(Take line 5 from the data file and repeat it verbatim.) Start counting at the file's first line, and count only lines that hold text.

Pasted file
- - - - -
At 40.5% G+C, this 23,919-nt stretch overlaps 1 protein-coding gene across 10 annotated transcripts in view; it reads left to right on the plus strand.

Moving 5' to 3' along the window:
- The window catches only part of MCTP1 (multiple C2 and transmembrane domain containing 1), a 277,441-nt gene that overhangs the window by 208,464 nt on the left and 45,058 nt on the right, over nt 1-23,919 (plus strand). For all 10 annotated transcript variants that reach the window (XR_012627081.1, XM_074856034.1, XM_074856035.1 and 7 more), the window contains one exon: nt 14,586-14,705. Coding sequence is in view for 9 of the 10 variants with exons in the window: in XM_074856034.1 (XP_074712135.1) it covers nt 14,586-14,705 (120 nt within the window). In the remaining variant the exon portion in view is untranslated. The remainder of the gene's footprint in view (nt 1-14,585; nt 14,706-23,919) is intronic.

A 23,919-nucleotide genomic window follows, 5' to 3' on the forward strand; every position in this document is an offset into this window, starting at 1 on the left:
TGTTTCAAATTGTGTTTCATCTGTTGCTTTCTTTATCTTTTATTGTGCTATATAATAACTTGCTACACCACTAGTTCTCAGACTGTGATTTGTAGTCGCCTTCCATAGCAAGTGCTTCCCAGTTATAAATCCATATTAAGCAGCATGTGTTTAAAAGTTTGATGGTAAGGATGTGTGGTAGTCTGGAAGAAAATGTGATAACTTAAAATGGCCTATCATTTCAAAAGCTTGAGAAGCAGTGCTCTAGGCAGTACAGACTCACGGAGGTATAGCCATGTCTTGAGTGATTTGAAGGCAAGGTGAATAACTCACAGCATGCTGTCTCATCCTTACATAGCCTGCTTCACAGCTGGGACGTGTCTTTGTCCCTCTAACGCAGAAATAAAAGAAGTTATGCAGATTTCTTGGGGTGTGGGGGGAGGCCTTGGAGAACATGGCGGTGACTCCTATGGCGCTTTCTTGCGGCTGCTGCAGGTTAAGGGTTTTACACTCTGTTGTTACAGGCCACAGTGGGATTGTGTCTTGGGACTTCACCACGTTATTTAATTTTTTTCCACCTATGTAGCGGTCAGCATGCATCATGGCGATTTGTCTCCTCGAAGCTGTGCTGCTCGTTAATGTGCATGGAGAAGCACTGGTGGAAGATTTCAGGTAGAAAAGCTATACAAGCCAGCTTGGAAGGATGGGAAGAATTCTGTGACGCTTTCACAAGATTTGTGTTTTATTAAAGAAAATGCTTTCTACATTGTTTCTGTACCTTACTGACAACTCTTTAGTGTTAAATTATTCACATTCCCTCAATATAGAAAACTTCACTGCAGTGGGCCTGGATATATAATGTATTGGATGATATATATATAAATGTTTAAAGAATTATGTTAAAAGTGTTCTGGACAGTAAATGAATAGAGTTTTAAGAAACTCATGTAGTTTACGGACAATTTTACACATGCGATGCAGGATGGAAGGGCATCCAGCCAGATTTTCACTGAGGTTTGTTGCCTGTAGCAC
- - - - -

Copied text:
TGTTTCAAATTGTGTTTCATCTGTTGCTTTCTTTATCTTTTATTGTGCTATATAATAACTTGCTACACCACTAGTTCTCAGACTGTGATTTGTAGTCGCCTTCCATAGCAAGTGCTTCCCAGTTATAAATCCATATTAAGCAGCATGTGTTTAAAAGTTTGATGGTAAGGATGTGTGGTAGTCTGGAAGAAAATGTGATAACTTAAAATGGCCTATCATTTCAAAAGCTTGAGAAGCAGTGCTCTAGGCAGTACAGACTCACGGAGGTATAGCCATGTCTTGAGTGATTTGAAGGCAAGGTGAATAACTCACAGCATGCTGTCTCATCCTTACATAGCCTGCTTCACAGCTGGGACGTGTCTTTGTCCCTCTAACGCAGAAATAAAAGAAGTTATGCAGATTTCTTGGGGTGTGGGGGGAGGCCTTGGAGAACATGGCGGTGACTCCTATGGCGCTTTCTTGCGGCTGCTGCAGGTTAAGGGTTTTACACTCTGTTGTTACAGGCCACAGTGGGATTGTGTCTTGGGACTTCACCACGTTATTTAATTTTTTTCCACCTATGTAGCGGTCAGCATGCATCATGGCGATTTGTCTCCTCGAAGCTGTGCTGCTCGTTAATGTGCATGGAGAAGCACTGGTGGAAGATTTCAGGTAGAAAAGCTATACAAGCCAGCTTGGAAGGATGGGAAGAATTCTGTGACGCTTTCACAAGATTTGTGTTTTATTAAAGAAAATGCTTTCTACATTGTTTCTGTACCTTACTGACAACTCTTTAGTGTTAAATTATTCACATTCCCTCAATATAGAAAACTTCACTGCAGTGGGCCTGGATATATAATGTATTGGATGATATATATATAAATGTTTAAAGAATTATGTTAAAAGTGTTCTGGACAGTAAATGAATAGAGTTTTAAGAAACTCATGTAGTTTACGGACAATTTTACACATGCGATGCAGGATGGAAGGGCATCCAGCCAGATTTTCACTGAGGTTTGTTGCCTGTAGCAC